TACOMA, WA.- Tacoma Art Museum's upcoming exhibition, A Couple of Ways of Doing Something: Photographs by Chuck Close, Poems by Bob Holman, features forty-three of the Northwest native's portraits, many accompanied by praise poems by the critically renowned poet Holman. The exhibition is on view March 1 through June 15, 2008.
Celebrated for his inventive examinations of faces, Close emerged as a rare and extraordinary figurative painter in the late 1960s, exploring the human form-a subject rejected by most leading artists at the time. He developed a grid-based painting system that enabled him to scale up photographic portraits to colossal size. He regularly revisits the same photos and reinterprets them in different media so that viewers can experience the differences inherent among them.
"People think that if you have a photographic image, there is pretty much only one thing you can do with it, that because of its iconography, it is fixed," he once remarked. "But changing the medium, the method of mark-making, and the scale transforms the experience of that image into something new."
The work is based on series of portraits of Close's creative circle that evolved from his experiments with daguerreotypes-an antiquated photographic process experiencing a revival because the process creates images with astonishing depth and detail. Close produced many of the daguerreotypes in tandem with praise poems by Holman, founder of the Bowery Poetry Club. Together, they formed portraits of their subjects through images and words, and their collaboration is the inspiration for the exhibition title. Working collaboratively with leading workshops in the United States, Close translated these portraits into a series of digital pigment prints, tapestries, and photogravures.
The exhibition includes fourteen daguerreotypes, two photogravures, seven tapestries, and twenty digital pigment prints accompanied by Holman's poems. Each poem is written and typeset to reflect the personality and style of the subject. As a whole, the exhibition takes an intimate look into the importance of these people to Close's work and his life.
"A Couple of Ways of Doing Something underscores the importance of collaboration in Close's recent projects. It also honors the long friendships and mutual respect he shares with his subjects," said Rock Hushka, Director of Curatorial Administration and Curator of Contemporary and Northwest Art. "The same image, captured initially through photography, then translated into daguerreotype, tapestry, or print, becomes a different object and allows a deeper encounter for the viewer. The portraits are intimate studies and reveal the penetrating depth that defines Close's work."
The subjects of the portraits and poems are artists from Close's circle of artist friends: Laurie Anderson, Philip Glass, Bob Holman, Andres Serrano, Cindy Sherman, James Siena, Lorna Simpson, Gregory Crewdson, Carroll Dunham, Elizabeth Murray, Kiki Smith, James Turrell, Ellen Gallagher, Cecily Brown, Lyle Ashton Harris, Elizabeth Peyton, Terry Winters, Lisa Yuskavage, and Robert Wilson, as well as a self-portrait. Photographer and daguerreotype specialist Jerry Spagnoli worked with Close for two years to create the series. The medium requires a long exposure time and the subject needs to sit still through the process. The result is a stiff and formal portrait that is often blurry. To overcome this, they used high-intensity strobe lights, which results in a wide tonal range and captures the sitters with a rare spontaneity.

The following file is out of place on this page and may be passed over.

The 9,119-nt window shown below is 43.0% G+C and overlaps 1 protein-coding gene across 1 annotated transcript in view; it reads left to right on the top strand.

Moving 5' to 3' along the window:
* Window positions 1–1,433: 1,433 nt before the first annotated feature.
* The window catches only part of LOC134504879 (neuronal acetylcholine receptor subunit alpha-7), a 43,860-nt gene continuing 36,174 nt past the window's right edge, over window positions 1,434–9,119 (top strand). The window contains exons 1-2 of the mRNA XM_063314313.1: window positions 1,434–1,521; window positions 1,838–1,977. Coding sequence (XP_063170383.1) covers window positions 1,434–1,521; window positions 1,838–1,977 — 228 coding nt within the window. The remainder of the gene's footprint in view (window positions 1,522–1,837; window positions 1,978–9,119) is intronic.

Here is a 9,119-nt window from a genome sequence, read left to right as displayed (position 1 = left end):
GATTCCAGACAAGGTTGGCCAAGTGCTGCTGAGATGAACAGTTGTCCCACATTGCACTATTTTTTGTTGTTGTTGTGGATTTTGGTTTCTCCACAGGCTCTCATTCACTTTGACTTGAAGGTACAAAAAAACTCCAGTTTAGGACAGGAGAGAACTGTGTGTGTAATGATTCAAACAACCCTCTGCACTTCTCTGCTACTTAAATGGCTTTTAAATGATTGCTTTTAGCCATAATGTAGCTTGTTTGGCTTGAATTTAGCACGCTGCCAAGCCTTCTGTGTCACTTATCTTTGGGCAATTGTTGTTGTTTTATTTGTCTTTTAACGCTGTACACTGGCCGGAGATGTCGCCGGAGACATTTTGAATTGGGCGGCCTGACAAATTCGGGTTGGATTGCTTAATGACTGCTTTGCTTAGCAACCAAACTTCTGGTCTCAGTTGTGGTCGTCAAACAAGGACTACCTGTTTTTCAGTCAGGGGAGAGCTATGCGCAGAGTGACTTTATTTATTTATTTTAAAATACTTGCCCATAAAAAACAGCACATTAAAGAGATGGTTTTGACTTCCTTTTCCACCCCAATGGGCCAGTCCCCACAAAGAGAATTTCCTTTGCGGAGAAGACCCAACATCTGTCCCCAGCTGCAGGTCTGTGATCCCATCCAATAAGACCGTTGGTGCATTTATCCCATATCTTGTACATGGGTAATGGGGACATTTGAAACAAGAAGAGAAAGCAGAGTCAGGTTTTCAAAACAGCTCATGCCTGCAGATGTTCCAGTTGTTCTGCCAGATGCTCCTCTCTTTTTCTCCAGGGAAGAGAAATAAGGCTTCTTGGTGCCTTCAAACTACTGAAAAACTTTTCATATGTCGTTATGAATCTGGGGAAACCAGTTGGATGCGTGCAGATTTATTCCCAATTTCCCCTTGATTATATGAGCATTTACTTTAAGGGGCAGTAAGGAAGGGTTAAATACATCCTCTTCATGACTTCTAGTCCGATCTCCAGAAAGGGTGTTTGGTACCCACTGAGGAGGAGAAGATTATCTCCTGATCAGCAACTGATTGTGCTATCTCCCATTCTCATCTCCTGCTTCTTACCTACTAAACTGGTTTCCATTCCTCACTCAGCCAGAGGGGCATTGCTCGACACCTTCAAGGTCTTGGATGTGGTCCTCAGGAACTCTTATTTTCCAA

Close has many ties to Washington. He was born in Monroe, and his family lived in Tacoma while his father worked at McChord Air Force Base, but he spent most of his youth in Everett. He attended Everett Community College and transferred to the University of Washington's School of Art, where he received his bachelor's degree in 1962. The UW recognized Close in 1997 by naming him Alumnus Summa Laude Dignatus, the university's highest honor. His work is in major museum collections worldwide and he is represented by Pace Wildenstein, NY. His nationally-traveling retrospective Chuck Close (organized by the Museum of Modern Art, New York) was presented by the Seattle Art Museum in 1999. He currently lives in Bridgehampton, NY.
Holman is a central figure in poetry's reemergence in popular culture and founder of the Bowery Poetry Club in New York. He's been making a living as a poet and running readings for more than twenty-five years, first at St. Mark's Poetry, then at Nuyorican Poets Café, where he founded and emceed their poetry slams from 1988 to 1996. He published several books, created Mouth Almighty (Mercury Records' spoken-word division) and produced poetry shows for PBS and MTV. He was recently dubbed a member of the "Poetry Pantheon" by the New York Times Magazine, "Ringmaster of the Spoken Word" by New York Daily News, and "Poetry Czar" by Village Voice.
Aperture Foundation - a not-for-profit organization devoted to photography and the visual arts has organized this traveling exhibition and produced the accompanying catalogue. Locally, this exhibition is generously supported by Vision Tacoma. Education programming is sponsored by Jon and Mary Shirley.
Tacoma Art Museum connects people and builds community through art. The museum serves the diverse communities of the region through its collection, exhibitions, and learning programs, emphasizing art and artists from the Northwest. The museum's five galleries display an array of major national shows, the best of Northwest art, creatively themed exhibitions, and historical retrospectives. In addition, there is an Education Wing for children, adults, and seniors with an art resource center, classroom, and studio for art making. Tacoma Art Museum is located in Tacoma's Museum District, near the Museum of Glass, the Washington State History Museum, and historic Union Station.